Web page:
Along with advanced age and apolipoprotein E (APOE)-4 genotype, female sex is a major risk factor for developing late-onset Alzheimer’s disease (AD). Considering that AD pathology begins decades prior to clinical symptoms, the higher risk in women cannot simply be accounted for by their greater longevity as compared to men. Recent investigation into sex-specific pathophysiological mechanisms behind AD risk has implicated the menopause transition (MT), a midlife neuroendocrine transition state unique to females. Commonly characterized as ending in reproductive senescence, many symptoms of MT are neurological, including disruption of estrogen-regulated systems such as thermoregulation, sleep, and circadian rhythms, as well as depression and impairment in multiple cognitive domains. Preclinical studies have shown that, during MT, the estrogen network uncouples from the brain bioenergetic system. The resulting hypometabolic state could serve as the substrate for neurological dysfunction. Indeed, translational brain imaging studies demonstrate that 40–60 year-old perimenopausal and postmenopausal women exhibit an AD-endophenotype characterized by decreased metabolic activity and increased brain amyloid-beta deposition as compared to premenopausal women and to age-matched men. This review discusses the MT as a window of opportunity for therapeutic interventions to compensate for brain bioenergetic crisis and combat the subsequent increased risk for AD in women.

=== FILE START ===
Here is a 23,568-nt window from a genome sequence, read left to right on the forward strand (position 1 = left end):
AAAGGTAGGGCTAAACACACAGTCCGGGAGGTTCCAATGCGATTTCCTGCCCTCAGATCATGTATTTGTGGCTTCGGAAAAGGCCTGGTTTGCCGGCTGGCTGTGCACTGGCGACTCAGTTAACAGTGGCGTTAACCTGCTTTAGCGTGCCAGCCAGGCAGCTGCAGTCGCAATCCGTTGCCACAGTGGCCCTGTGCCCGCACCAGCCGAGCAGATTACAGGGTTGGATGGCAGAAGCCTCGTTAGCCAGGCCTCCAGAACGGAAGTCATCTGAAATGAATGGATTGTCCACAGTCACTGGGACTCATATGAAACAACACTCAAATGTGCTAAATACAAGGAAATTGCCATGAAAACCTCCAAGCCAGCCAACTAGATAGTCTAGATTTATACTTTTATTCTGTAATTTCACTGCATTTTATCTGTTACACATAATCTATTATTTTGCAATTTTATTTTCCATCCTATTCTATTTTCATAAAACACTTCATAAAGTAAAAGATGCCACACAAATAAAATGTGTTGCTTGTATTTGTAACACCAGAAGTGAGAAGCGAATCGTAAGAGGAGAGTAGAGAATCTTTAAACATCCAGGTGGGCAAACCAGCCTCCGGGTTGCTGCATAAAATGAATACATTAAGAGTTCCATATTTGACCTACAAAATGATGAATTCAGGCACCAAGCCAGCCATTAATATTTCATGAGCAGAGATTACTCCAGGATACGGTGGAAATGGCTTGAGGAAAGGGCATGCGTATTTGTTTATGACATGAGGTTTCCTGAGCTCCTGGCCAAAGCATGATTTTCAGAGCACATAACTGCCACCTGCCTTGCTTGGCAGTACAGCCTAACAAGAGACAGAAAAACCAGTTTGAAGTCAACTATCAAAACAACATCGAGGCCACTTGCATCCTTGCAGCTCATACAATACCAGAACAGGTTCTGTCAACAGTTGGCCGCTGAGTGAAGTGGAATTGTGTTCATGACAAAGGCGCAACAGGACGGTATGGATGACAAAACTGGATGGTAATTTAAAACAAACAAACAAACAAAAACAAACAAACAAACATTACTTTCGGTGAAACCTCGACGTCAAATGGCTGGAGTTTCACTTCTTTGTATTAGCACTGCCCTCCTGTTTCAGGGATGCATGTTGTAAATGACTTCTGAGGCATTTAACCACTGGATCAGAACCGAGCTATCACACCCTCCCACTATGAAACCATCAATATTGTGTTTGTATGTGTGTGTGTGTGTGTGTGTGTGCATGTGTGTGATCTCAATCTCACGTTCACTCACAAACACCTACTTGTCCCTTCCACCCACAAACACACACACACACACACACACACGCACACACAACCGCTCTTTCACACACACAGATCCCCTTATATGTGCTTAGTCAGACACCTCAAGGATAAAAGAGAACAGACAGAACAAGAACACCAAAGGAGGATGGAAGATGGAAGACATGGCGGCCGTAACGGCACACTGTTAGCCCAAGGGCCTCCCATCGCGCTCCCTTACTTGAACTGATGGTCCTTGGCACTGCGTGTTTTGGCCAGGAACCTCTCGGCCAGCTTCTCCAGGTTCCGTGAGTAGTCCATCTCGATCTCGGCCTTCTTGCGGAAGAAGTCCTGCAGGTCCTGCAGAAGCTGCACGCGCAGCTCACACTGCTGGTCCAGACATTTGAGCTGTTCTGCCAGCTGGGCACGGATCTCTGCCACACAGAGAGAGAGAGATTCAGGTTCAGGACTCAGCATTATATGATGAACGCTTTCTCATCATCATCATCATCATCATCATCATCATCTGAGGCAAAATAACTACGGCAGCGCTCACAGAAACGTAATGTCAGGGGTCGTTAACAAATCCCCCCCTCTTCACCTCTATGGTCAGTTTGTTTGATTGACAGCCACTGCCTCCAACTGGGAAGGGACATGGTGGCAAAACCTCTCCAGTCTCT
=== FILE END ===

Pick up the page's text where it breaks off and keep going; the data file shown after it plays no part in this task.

This is a preview of subscription content, log in to check access.
Buy single article
Instant access to the full article PDF.
Price includes VAT for USA
Farrer, L.A., et al., Effects of age, sex, and ethnicity on the association between apolipoprotein E genotype and Alzheimer disease. A meta-analysis. APOE and Alzheimer Disease Meta Analysis Consortium. JAMA, 1997. 278(16): p. 1349–56.
Alzheimer’s, A., 2016 Alzheimer’s disease facts and figures. Alzheimers Dement, 2016. 12(4): p. 459–509.
Stopping Alzheimer’s Disease and Related Dementias: Advancing Our Nation’s Research AgendaNIH Bypass Budget Proposal for Fiscal Year 2018 N.I.o. Health, Editor. 2018.
Vina, J. and A. Lloret, Why women have more Alzheimer’s disease than men: gender and mitochondrial toxicity of amyloid-beta peptide. J Alzheimers Dis, 2010. 20 Suppl 2: p. S527–33.
Brinton, R.D., et al., Perimenopause as a neurological transition state. Nat Rev Endocrinol, 2015. 11(7): p. 393–405.